Maybe you are Catholic. Maybe you are a resident of the New Orleans area or some other enclave where people celebrate the Feast of the Epiphany, which signifies the end of Christmas every year for many people. Maybe not. Maybe you should celebrate it anyway!
While the famous accoutrement for a fete des rois is of course a big Technicolor-icing galette with a charm hidden in someone’s slice, there is no question that good red wine is another de rigeur element of any self-respecting fete. Being a diligent soul, I’ve been giving this a lot of thought. You want something as close as possible to ancient; probably something that was being farmed in southern Italy a really, really long time ago. But taking into account price points, availability, flavor profiles and the whole commitment to trying something you don’t usually try, I went a little north of Rome.
A Piemontese red whose name means “foggy” because the grapes have a unique frosted-looking skin, or because of the characteristic low-lying fog in the area’s vineyards, or both (I’ve heard both.) The grape has been in cultivation since before the Common Era and is mentioned in the writings of Pliny the Elder, so it definitely meets the “ancient” criterion. Good Nebbiolo wines, notably Barolo and Barbaresco, are holiday-price-point in many cases, though there are affordable ones out there. Nebbiolo makes wines that are lighter-colored (a transparent red-violet is common) and can be quite tannic. Common aromatics include strawberries, rose petals and tar. Rosato versions exist but can be a little hard to find. If you find one, by all means grab it; Nebbiolo can yield absolutely delightful pinks. Nebbiolo is not a team player where transplanting is concerned; it likes Piemonte and won’t just take off and make great wine in any soil. That said, you can find plantings on the West Coast and in Baja California, and some good experiments are being done with this delicious grape. Most of the good stuff still comes from Italy though.
Some Nebbiolo wines to consider, whether for your Epiphany Feast or just in case your taste buds need an epiphany in general.
Ascheri Barolo 2012 (Piemonte, Italy; $45)
An intensely garnet-colored wine with exquisite dried flower aromatics and hints of tar and licorice. Heavy on red fruits, with tannins wine geeks would be likely to call “chewy.” Structure for miles.
Adriano Marco e Vittorio Basarin Barbaresco 2014 (Piemonte, Italy; $26)
Deep red (brick tones emerge with age). Fruity in its youth with hints of sweet orange and mandarin, it will open into a spicy, vanilla-driven wine with the hallmark Nebbiolo notes of wild rose and violet. Very dry and quite robust.
Elvio Cogno Vigna Elena Barolo DOCG
A dark hue for an often lightly-pigmented wine, this is a ruby red Barolo with bricky orange glints. Jump-out-of-the-glass aromatics: A kind of plum and potpourri thing with lots of dried flower notes (rose and violet mainly) and resinous herbs as well as damson plum. Tannins are pronounced but soft (the word “melty” comes to mind). Super long finish, rich mouthfeel.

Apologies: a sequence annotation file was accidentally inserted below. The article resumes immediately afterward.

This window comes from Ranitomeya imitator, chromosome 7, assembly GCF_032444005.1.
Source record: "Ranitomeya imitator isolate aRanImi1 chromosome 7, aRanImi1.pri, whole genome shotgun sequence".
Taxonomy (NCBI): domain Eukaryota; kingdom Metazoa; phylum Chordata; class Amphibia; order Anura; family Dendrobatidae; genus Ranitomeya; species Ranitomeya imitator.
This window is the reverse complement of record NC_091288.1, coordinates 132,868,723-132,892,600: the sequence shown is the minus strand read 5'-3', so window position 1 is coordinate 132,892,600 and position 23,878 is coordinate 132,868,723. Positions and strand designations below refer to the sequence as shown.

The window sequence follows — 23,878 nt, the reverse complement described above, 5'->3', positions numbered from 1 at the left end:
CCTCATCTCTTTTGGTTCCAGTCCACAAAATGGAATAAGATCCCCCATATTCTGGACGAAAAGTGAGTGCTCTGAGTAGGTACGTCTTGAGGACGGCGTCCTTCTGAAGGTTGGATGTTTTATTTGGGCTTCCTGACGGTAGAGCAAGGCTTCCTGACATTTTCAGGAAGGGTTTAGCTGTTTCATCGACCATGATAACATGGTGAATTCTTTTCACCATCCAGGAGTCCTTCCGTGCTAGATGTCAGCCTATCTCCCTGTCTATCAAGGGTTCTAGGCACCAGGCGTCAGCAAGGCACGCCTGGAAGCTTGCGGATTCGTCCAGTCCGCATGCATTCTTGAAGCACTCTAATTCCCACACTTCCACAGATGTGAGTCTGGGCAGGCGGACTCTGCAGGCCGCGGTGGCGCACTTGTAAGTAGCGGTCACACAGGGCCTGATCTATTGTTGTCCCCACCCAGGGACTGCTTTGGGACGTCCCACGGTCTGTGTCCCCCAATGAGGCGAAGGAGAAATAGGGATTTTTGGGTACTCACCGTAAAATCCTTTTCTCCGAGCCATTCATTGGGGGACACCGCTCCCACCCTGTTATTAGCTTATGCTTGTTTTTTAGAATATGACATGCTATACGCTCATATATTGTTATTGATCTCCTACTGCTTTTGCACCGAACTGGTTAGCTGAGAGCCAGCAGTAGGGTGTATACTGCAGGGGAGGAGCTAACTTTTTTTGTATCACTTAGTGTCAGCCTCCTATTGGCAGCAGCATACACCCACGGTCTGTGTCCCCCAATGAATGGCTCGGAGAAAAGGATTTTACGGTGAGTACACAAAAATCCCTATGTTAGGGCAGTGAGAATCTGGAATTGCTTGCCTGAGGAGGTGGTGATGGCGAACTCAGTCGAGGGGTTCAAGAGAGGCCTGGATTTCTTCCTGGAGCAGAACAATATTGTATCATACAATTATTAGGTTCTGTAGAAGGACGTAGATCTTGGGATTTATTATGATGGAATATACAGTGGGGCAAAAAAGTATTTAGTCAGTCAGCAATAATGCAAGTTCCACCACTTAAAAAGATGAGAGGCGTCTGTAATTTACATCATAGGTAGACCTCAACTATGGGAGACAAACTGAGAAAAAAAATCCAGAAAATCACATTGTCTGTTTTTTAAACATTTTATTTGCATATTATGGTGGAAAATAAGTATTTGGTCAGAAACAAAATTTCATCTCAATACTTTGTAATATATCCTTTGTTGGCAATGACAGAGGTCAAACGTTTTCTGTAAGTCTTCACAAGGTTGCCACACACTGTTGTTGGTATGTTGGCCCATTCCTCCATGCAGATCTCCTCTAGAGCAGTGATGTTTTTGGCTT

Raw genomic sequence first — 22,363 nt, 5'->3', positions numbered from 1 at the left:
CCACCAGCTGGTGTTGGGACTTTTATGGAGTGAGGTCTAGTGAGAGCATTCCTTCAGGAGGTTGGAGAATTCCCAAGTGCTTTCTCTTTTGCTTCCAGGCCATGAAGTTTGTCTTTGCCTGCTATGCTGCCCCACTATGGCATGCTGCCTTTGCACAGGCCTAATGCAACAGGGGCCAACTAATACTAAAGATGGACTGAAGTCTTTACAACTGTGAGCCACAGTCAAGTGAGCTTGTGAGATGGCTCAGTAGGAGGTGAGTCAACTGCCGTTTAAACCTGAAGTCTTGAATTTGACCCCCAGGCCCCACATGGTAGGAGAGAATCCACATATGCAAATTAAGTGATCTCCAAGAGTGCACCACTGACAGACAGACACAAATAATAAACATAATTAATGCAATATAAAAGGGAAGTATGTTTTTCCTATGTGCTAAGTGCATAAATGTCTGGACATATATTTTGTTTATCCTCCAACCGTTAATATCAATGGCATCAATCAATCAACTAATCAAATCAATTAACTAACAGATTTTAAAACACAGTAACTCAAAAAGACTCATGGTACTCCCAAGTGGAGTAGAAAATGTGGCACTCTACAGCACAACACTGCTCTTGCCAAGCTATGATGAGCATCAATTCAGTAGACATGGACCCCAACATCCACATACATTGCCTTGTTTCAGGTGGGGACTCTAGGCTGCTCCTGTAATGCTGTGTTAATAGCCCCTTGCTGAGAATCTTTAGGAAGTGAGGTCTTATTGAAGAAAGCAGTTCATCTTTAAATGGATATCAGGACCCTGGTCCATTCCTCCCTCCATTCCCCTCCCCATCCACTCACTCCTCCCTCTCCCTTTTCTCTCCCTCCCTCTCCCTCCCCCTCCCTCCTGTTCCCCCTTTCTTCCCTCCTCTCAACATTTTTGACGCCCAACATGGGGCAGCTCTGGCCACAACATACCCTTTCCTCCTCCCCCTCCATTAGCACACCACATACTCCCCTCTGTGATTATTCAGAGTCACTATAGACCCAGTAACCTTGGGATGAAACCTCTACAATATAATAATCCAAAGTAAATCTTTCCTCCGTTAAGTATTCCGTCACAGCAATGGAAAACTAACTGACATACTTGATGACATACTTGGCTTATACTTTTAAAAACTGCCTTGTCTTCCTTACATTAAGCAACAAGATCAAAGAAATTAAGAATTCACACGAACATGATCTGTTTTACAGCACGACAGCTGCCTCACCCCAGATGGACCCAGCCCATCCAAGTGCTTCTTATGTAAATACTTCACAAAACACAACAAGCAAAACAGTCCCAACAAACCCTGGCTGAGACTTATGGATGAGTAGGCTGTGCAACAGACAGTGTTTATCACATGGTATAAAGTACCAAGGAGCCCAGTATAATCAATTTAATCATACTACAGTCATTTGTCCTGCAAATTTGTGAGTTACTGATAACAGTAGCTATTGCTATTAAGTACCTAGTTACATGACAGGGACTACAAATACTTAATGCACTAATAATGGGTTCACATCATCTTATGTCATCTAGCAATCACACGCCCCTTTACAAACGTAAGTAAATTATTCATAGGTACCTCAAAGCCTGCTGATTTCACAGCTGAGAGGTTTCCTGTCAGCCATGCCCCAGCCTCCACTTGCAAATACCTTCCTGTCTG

Massolino (Piemonte, Italy; About $40)
Beloved of critics, this wine comes from various sub-blocks in Serralunga and has terra-cotta reflexes and a complex, rich bouquet that ranges through sweet and flowery to spicy and fruity notes. Full-bodied and rich, structured and very cellar-worthy, it offers excellent companionship to game and red meat, as well as mushrooms and truffles. Matured cheeses are also friends to this wine. Main notes are blood orange and plum, leather and black raspberry. Cinnamon, anise and coffee also show up, as well as a hint of smoke.
Round Pond Rosato Nebbiolo (Sonoma County, CA)
This is admittedly not an easy bottle to find but I love it so much I have to mention it. Served frosty-cold, it is a less tannin-forward iteration of the grape thanks to a lot less skin, and it’s a noseful of strawberries and violets and an awesome companion to nearly anything you might be eating. It loves olives in particular.
Vietti Perbacco Nebbiolo de Langhe (Langhe, Italy; $25)
This Nebbiolo for the Langhe region is an aromatic acrobat with rapidly unfolding hints of spice, licorice and something a bit like eucalyptus (in California that note is almost always the result of eucalyptus trees in or near the vineyard; in this case I have no idea). Intense and slightly candied, spiced plums and a bit of strawberry jam haunt the finish. I suspect this wine ages well. Since corks don’t stay in bottles at my house most of the time, I leave it to you to confirm.